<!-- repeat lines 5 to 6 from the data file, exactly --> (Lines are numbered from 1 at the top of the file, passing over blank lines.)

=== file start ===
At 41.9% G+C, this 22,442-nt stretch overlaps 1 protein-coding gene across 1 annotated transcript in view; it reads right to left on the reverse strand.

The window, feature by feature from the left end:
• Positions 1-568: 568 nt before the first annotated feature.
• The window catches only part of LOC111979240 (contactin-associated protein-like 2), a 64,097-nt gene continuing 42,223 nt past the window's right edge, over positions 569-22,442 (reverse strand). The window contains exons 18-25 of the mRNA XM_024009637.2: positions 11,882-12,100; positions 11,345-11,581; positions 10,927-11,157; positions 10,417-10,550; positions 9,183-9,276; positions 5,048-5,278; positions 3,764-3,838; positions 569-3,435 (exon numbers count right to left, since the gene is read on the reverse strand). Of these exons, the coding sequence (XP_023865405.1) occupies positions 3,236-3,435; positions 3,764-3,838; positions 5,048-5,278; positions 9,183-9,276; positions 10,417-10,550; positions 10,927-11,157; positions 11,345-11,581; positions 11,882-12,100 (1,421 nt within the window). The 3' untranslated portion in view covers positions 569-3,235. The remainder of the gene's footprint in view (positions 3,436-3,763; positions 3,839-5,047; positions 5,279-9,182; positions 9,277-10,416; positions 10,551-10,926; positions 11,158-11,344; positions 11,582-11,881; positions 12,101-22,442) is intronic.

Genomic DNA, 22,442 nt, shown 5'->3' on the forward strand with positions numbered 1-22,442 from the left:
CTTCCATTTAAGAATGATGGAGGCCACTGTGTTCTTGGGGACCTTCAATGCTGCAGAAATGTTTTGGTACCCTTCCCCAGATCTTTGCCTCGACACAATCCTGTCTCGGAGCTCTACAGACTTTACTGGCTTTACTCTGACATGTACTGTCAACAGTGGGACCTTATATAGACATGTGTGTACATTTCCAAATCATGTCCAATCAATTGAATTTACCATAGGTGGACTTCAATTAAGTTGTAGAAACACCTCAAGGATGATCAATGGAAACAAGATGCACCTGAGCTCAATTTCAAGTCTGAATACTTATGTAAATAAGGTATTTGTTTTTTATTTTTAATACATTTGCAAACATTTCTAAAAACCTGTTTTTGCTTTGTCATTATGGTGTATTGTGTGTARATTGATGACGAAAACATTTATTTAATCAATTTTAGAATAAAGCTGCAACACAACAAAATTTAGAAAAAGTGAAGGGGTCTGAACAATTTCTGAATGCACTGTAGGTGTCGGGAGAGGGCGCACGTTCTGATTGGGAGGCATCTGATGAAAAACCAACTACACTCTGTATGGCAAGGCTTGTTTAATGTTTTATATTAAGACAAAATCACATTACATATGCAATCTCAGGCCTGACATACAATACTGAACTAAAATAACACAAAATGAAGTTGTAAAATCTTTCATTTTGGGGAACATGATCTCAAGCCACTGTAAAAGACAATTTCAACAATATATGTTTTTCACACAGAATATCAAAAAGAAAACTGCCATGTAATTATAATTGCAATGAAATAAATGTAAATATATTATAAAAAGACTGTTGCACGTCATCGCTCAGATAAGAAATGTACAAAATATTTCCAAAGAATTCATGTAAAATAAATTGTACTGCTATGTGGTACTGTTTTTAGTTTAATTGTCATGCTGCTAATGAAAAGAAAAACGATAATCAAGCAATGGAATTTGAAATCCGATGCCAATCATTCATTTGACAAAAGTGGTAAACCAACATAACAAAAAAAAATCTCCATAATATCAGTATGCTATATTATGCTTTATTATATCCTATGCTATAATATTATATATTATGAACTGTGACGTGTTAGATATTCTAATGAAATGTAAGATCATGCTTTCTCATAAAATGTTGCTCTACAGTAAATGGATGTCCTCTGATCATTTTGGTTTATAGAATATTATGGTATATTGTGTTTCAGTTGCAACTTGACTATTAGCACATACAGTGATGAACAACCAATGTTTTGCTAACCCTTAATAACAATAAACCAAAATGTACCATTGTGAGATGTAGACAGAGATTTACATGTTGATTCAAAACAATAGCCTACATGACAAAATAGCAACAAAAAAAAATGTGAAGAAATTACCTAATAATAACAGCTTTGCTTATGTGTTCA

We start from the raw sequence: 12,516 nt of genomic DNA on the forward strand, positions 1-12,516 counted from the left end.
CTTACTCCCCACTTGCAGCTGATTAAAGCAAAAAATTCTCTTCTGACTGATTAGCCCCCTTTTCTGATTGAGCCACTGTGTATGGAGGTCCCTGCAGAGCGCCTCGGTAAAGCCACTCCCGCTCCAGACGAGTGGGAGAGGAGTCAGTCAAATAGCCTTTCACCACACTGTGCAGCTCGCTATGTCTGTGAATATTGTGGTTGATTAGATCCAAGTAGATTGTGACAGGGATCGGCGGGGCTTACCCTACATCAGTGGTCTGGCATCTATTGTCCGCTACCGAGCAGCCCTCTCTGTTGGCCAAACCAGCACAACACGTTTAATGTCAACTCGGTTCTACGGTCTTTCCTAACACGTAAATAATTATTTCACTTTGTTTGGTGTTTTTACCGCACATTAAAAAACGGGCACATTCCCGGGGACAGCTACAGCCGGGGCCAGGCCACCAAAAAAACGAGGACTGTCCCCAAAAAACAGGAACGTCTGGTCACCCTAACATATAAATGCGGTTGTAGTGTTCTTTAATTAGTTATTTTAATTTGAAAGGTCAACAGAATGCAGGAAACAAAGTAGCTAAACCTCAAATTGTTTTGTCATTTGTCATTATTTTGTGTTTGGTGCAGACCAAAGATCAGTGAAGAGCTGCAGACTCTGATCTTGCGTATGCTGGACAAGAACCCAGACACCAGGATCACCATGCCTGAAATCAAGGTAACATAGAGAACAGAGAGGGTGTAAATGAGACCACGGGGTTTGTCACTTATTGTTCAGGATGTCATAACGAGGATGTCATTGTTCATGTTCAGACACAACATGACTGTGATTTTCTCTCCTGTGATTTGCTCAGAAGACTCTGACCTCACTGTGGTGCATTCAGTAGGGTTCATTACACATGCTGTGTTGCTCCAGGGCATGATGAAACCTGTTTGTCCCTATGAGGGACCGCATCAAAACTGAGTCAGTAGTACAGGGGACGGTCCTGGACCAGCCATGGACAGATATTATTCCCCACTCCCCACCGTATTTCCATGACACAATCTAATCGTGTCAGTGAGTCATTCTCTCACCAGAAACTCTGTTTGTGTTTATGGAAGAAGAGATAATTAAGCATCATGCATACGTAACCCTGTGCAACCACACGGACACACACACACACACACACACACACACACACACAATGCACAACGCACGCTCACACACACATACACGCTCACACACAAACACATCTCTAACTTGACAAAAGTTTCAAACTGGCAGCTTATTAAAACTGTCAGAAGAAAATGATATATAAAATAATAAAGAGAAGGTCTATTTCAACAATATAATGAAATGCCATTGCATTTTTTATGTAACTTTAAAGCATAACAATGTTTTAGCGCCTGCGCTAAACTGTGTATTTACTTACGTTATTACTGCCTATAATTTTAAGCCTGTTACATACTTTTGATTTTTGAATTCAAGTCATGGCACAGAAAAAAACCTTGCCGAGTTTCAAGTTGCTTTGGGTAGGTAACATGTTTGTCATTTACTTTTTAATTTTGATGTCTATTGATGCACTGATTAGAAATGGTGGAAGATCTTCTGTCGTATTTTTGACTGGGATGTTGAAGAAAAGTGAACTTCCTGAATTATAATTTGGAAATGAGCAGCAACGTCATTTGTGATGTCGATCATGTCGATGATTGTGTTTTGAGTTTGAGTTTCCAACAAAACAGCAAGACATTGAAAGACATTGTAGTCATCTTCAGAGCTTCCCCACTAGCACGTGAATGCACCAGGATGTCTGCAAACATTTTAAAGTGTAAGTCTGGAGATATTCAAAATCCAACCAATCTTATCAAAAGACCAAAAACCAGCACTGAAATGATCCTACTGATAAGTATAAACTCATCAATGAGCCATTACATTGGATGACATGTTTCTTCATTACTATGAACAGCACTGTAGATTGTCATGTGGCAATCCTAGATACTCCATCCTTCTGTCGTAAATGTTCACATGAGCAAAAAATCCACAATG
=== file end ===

Genomic DNA, 22,442 nt, shown 5'->3' on the forward strand with positions numbered 1-22,442 from the left:
CTTCCATTTAAGAATGATGGAGGCCACTGTGTTCTTGGGGACCTTCAATGCTGCAGAAATGTTTTGGTACCCTTCCCCAGATCTTTGCCTCGACACAATCCTGTCTCGGAGCTCTACAGACTTTACTGGCTTTACTCTGACATGTACTGTCAACAGTGGGACCTTATATAGACATGTGTGTACATTTCCAAATCATGTCCAATCAATTGAATTTACCATAGGTGGACTTCAATTAAGTTGTAGAAACACCTCAAGGATGATCAATGGAAACAAGATGCACCTGAGCTCAATTTCAAGTCTGAATACTTATGTAAATAAGGTATTTGTTTTTTATTTTTAATACATTTGCAAACATTTCTAAAAACCTGTTTTTGCTTTGTCATTATGGTGTATTGTGTGTARATTGATGACGAAAACATTTATTTAATCAATTTTAGAATAAAGCTGCAACACAACAAAATTTAGAAAAAGTGAAGGGGTCTGAACAATTTCTGAATGCACTGTAGGTGTCGGGAGAGGGCGCACGTTCTGATTGGGAGGCATCTGATGAAAAACCAACTACACTCTGTATGGCAAGGCTTGTTTAATGTTTTATATTAAGACAAAATCACATTACATATGCAATCTCAGGCCTGACATACAATACTGAACTAAAATAACACAAAATGAAGTTGTAAAATCTTTCATTTTGGGGAACATGATCTCAAGCCACTGTAAAAGACAATTTCAACAATATATGTTTTTCACACAGAATATCAAAAAGAAAACTGCCATGTAATTATAATTGCAATGAAATAAATGTAAATATATTATAAAAAGACTGTTGCACGTCATCGCTCAGATAAGAAATGTACAAAATATTTCCAAAGAATTCATGTAAAATAAATTGTACTGCTATGTGGTACTGTTTTTAGTTTAATTGTCATGCTGCTAATGAAAAGAAAAACGATAATCAAGCAATGGAATTTGAAATCCGATGCCAATCATTCATTTGACAAAAGTGGTAAACCAACATAACAAAAAAAAATCTCCATAATATCAGTATGCTATATTATGCTTTATTATATCCTATGCTATAATATTATATATTATGAACTGTGACGTGTTAGATATTCTAATGAAATGTAAGATCATGCTTTCTCATAAAATGTTGCTCTACAGTAAATGGATGTCCTCTGATCATTTTGGTTTATAGAATATTATGGTATATTGTGTTTCAGTTGCAACTTGACTATTAGCACATACAGTGATGAACAACCAATGTTTTGCTAACCCTTAATAACAATAAACCAAAATGTACCATTGTGAGATGTAGACAGAGATTTACATGTTGATTCAAAACAATAGCCTACATGACAAAATAGCAACAAAAAAAAATGTGAAGAAATTACCTAATAATAACAGCTTTGCTTATGTGTTCA